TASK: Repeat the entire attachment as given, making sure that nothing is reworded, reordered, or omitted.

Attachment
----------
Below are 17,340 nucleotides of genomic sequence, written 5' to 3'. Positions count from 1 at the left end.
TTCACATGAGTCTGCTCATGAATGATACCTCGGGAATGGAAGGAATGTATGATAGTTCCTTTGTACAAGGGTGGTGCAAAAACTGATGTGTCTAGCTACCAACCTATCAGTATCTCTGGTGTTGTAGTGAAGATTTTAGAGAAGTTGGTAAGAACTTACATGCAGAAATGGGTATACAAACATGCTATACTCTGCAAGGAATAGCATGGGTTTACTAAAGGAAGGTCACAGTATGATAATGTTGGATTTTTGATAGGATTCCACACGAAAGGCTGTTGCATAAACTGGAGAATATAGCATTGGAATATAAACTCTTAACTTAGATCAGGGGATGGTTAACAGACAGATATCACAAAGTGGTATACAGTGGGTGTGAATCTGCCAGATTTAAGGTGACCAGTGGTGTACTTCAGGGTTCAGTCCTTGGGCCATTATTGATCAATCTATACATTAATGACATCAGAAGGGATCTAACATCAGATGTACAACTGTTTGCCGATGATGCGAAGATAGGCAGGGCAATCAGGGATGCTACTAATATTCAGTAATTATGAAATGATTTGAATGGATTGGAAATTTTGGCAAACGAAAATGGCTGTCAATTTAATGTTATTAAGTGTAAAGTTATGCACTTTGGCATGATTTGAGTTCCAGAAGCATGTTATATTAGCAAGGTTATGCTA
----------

Below are 17,340 nucleotides of genomic sequence, written 5' to 3'. Positions count from 1 at the left end.
TTCACATGAGTCTGCTCATGAATGATACCTCGGGAATGGAAGGAATGTATGATAGTTCCTTTGTACAAGGGTGGTGCAAAAACTGATGTGTCTAGCTACCAACCTATCAGTATCTCTGGTGTTGTAGTGAAGATTTTAGAGAAGTTGGTAAGAACTTACATGCAGAAATGGGTATACAAACATGCTATACTCTGCAAGGAATAGCATGGGTTTACTAAAGGAAGGTCACAGTATGATAATGTTGGATTTTTGATAGGATTCCACACGAAAGGCTGTTGCATAAACTGGAGAATATAGCATTGGAATATAAACTCTTAACTTAGATCAGGGGATGGTTAACAGACAGATATCACAAAGTGGTATACAGTGGGTGTGAATCTGCCAGATTTAAGGTGACCAGTGGTGTACTTCAGGGTTCAGTCCTTGGGCCATTATTGATCAATCTATACATTAATGACATCAGAAGGGATCTAACATCAGATGTACAACTGTTTGCCGATGATGCGAAGATAGGCAGGGCAATCAGGGATGCTACTAATATTCAGTAATTATGAAATGATTTGAATGGATTGGAAATTTTGGCAAACGAAAATGGCTGTCAATTTAATGTTATTAAGTGTAAAGTTATGCACTTTGGCATGATTTGAGTTCCAGAAGCATGTTATATTAGCAAGGTTATGCTA